And as for things like a lack of friends, social skills, coordination, etc, remember that while all of these might be hard to acquire, they can be learned through time. I would encourage anyone “on the spectrum” to learn social skills–not because they “need” to or else they have “failed life”, but simply because they could benefit from it. The good thing about having autism of some kind is that all of the things we lack or have difficulty with can be learned if we choose. Don’t get stuck in this mentally deterministic mindset that as an autistic person you’re simply “stuck” the way you are. People change, sometimes for the better and sometimes for the worse, and sometimes it’s voluntary and sometimes it’s not.

      A cure that inhibits someone’s mind is no cure at all; it’s just an inhibitor. Although, to be fair, medicine like anti-depressants or something to help with emotional outbursts is good, so long as you aren’t pacified into being some passive, dull creature.

      And as for low-functioning autistic people, all that they really need that they lack is the ability to speak. I’ve heard many parents tell about how the Lord “cured the autism of our child” (It did not, their child simply acquired speech and moved up on the spectrum), and regardless of the matter, several low-functioning autistic people have been able to acquire speech. There is hope even for them, too.

      Finally, one last thing I want to say: Most autistic people don’t like the puzzle piece thing. They think that it represents the idea that they must “fit in” to society’s standards, and that they have to obey some rules they don’t understand. But I like the puzzle piece. I, for one, enjoy puzzles and the challenge they present to the brain. I also look at it as a puzzle piece that represents myself, a piece among so many others in God’s Kingdom. I must simply place myself in the puzzle, exactly where I need to be. And God already knows exactly where I should go :)

      Remember that you have so much value to Him. No one was made to be able to do everything, but through Christ’s love and forgiveness of our sins–and most importantly His acceptance of autistic people and their condition–we can do anything that we need to do if our faith indicates that we are willing to let Him “cure” us. But instead of curing our brains, He cures our souls.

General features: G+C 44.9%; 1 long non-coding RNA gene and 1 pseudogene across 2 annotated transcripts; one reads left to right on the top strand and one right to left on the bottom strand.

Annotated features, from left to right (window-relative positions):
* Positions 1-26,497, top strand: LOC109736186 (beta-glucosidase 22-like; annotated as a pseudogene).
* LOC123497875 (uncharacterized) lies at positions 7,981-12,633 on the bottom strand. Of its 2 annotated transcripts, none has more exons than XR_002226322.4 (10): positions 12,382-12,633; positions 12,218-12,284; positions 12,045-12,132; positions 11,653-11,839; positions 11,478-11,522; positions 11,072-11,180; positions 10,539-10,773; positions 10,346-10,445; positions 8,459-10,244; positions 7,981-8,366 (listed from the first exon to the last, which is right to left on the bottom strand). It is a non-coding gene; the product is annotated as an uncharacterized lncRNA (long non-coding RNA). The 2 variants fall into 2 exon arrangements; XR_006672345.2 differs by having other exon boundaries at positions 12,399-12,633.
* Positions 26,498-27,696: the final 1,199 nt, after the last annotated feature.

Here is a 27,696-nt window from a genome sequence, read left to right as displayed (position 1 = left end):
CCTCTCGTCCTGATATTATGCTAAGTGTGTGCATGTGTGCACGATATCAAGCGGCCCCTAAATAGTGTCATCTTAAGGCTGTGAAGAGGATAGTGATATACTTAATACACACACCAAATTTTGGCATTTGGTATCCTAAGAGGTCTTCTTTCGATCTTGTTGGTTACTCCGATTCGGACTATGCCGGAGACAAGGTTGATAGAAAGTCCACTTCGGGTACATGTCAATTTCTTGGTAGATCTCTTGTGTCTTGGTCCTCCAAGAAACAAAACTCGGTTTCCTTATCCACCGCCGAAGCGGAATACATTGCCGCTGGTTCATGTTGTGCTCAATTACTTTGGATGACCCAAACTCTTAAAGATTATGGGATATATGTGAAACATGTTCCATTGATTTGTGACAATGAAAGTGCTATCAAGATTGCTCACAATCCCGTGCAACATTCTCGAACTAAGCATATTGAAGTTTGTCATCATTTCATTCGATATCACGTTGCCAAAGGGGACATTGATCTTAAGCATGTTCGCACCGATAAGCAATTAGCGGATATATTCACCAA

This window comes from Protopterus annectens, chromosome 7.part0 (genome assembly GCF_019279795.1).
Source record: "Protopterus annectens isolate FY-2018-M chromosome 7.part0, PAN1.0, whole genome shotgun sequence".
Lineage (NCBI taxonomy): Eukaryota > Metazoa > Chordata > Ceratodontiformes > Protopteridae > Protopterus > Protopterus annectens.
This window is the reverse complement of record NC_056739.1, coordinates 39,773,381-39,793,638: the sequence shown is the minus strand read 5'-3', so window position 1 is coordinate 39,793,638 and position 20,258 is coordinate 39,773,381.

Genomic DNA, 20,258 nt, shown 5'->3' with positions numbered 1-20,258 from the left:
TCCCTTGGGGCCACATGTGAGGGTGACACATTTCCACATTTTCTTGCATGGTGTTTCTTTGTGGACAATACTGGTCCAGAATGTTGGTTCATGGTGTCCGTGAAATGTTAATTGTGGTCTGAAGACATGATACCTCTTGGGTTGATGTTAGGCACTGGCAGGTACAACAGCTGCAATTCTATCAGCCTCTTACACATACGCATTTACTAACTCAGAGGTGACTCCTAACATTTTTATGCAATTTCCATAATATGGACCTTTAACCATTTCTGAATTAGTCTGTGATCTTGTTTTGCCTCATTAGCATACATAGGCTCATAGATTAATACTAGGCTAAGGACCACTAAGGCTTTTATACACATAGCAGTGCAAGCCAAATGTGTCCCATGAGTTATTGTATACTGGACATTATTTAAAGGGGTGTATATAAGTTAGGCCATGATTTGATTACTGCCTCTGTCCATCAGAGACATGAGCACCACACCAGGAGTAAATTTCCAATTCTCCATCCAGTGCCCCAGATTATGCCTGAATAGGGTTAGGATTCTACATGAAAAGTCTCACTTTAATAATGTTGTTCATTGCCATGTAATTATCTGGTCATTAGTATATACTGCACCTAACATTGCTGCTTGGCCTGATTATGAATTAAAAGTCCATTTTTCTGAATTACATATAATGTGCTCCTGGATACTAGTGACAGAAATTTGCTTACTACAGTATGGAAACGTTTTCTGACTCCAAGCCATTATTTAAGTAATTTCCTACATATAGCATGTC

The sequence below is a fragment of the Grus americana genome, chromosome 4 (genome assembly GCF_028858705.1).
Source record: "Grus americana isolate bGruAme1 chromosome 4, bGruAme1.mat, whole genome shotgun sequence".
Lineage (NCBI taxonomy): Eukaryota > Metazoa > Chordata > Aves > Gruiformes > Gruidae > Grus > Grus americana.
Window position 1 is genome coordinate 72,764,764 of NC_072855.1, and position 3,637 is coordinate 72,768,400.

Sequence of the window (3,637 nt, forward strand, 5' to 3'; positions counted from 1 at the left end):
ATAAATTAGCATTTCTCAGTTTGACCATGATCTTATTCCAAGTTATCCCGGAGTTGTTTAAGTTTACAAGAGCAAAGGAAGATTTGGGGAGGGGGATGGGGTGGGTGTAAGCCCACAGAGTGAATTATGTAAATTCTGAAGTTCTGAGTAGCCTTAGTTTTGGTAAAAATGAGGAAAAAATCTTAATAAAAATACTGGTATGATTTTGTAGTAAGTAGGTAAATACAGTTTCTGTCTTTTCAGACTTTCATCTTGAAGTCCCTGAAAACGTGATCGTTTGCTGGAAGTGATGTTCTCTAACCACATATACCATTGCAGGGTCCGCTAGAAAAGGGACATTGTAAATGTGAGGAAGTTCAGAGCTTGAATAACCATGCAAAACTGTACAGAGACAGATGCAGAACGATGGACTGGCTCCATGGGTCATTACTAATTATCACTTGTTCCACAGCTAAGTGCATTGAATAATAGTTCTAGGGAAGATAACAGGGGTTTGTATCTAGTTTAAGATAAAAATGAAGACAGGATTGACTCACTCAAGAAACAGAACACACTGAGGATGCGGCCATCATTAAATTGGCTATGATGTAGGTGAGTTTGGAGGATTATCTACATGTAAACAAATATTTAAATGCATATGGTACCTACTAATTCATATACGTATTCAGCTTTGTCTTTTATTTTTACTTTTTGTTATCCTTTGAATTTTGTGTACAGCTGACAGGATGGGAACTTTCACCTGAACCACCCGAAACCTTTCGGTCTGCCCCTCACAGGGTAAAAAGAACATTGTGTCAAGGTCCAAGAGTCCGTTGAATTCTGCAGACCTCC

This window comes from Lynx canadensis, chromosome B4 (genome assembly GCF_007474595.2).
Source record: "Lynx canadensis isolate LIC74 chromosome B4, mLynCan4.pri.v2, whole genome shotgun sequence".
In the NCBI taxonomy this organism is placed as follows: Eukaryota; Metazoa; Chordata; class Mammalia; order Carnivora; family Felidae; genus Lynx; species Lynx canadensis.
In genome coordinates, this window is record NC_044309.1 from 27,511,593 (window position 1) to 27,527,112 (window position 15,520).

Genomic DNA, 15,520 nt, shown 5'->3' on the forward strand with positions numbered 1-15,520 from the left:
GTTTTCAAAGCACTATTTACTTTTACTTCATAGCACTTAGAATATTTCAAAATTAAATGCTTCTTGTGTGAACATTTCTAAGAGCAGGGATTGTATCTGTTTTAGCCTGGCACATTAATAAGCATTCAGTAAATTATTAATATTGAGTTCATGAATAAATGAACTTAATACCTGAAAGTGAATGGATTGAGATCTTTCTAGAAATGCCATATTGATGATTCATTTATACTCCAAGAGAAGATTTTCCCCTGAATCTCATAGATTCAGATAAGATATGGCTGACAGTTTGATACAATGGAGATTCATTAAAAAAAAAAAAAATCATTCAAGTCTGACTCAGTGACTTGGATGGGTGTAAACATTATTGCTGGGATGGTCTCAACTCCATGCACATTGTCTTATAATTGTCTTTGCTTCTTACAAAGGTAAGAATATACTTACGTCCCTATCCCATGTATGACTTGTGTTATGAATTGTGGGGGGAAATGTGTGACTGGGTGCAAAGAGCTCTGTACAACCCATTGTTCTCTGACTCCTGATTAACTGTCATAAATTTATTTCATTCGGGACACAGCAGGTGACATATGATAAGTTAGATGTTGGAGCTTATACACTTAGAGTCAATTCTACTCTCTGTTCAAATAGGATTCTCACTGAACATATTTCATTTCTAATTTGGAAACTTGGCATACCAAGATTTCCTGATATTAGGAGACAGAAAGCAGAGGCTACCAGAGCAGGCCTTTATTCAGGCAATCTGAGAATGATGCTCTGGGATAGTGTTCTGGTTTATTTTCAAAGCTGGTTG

• Sharon Rose says:

      I really like what Spencer wrote, and I’d like to add my response to Alaine’s problem. Alaine, if you understand the love coming from your family and friends, I’m sure you will understand that God loves you even more. Please try reading I John, which is a poem about love, and https://www.biblegateway.com/passage/?search=1+John+1&version=NKJV
      The Gospel of John chapter 10, which explains with the sheep and shepherd motif how we can live abundant lives. https://www.biblegateway.com/passage/?search=john+10&version=NKJV

  8. Sharon Rose says:

    I have Asperger’s syndrome, and I don’t normally have meltdowns in public – I prefer to contain my outbursts to the bedroom. However, my recent experience ties in with what you wrote on another post about how Aspie feel love and empathy so deeply that we struggle to express our feelings appropriately. I recently joined a class on being a chaplain in a nursing home. After two visits to the nursing home, I started to question whether i could or should follow through or give up. I prayed for guidance. After the third visit, I got in my car to drive home, and I had a panic attack! I had never had one before, but I was hyperventilating and sobbing. I had to pull the car into a parking lot until I calmed down. I just couldn’t handle the empathy I felt with these dear people who were nearing the end of their lives. I quit the class, but I am contributing to their ministry with my time, behind the scenes. Thank you, Lord, for giving me clear guidance.

  9. Grace says:

    I am a fully recovered and formally Asperger’s adult.

    I am very glad to no longer fit the Asperger’s label. When I did, I really wanted a cure.

    Luckily, I found it through a combination of RDI and Tomatis.

    So don’t say “No adult with AS wants a cure.” That just isn’t true.

    Even better some of us, can find it without any major medical breakthroughs-which is more than can be said for low-functioning folks.

  10. Grace says:

    I’m an adult who wants to be cured.